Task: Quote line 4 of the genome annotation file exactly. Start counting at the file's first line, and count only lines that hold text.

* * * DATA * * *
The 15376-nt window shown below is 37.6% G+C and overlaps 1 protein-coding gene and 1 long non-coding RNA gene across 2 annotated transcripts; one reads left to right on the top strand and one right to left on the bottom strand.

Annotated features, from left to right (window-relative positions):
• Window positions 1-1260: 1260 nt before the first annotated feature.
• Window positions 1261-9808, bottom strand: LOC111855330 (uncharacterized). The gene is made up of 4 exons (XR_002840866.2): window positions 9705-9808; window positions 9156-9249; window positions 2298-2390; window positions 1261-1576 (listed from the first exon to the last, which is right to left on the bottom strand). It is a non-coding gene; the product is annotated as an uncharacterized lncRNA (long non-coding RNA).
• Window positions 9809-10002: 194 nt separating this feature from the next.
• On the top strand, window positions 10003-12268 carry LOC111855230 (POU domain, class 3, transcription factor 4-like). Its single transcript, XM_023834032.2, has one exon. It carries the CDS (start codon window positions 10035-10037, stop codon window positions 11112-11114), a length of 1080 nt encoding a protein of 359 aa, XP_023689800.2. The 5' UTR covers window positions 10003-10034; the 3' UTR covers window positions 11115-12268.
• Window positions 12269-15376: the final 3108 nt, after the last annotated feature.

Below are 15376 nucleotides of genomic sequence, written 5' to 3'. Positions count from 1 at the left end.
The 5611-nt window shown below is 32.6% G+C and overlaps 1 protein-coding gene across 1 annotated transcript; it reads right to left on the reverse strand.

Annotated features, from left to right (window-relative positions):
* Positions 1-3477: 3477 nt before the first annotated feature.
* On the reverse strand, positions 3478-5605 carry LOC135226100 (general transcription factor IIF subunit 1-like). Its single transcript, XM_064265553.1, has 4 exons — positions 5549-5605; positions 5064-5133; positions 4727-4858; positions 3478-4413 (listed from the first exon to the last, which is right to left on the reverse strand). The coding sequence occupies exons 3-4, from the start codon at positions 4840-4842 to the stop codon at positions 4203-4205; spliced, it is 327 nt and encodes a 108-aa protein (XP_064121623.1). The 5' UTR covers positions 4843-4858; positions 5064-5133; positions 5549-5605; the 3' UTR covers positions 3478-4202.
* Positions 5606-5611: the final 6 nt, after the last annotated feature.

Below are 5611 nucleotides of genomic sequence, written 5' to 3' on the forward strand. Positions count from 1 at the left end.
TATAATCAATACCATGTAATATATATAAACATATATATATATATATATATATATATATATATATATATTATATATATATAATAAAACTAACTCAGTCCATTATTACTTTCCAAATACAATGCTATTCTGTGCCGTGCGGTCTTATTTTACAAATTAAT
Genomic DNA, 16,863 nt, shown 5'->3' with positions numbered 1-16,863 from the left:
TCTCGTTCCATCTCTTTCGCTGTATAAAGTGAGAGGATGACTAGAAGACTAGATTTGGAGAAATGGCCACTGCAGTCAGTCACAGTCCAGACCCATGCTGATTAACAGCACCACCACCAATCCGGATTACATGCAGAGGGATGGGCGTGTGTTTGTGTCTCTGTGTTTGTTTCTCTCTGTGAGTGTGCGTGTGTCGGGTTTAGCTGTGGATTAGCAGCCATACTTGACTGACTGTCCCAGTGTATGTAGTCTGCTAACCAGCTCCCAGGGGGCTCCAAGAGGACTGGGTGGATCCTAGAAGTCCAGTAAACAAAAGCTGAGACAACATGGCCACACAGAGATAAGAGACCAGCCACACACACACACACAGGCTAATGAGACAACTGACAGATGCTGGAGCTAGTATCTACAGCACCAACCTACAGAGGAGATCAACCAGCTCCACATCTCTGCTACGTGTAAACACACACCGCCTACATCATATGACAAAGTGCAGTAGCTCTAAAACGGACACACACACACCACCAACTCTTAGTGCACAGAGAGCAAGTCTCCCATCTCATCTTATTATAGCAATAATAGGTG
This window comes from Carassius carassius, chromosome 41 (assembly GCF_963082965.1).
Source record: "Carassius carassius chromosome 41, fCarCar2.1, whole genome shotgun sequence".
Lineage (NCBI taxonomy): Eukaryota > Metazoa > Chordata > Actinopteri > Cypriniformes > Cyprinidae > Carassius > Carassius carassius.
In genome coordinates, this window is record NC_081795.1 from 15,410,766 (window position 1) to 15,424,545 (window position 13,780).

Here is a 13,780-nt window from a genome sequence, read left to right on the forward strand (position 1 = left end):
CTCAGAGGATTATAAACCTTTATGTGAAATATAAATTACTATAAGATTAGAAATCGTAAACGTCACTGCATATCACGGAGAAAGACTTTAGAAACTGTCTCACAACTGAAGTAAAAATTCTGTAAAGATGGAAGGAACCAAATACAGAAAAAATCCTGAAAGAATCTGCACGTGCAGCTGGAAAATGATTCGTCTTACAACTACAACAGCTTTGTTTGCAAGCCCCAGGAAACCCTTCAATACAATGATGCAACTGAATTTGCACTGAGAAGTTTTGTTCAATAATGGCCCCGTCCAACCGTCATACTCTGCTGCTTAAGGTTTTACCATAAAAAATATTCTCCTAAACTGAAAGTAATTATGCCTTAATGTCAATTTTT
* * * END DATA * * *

• Window positions 1261-9808, bottom strand: LOC111855330 (uncharacterized). The gene is made up of 4 exons (XR_002840866.2): window positions 9705-9808; window positions 9156-9249; window positions 2298-2390; window positions 1261-1576 (listed from the first exon to the last, which is right to left on the bottom strand). It is a non-coding gene; the product is annotated as an uncharacterized lncRNA (long non-coding RNA).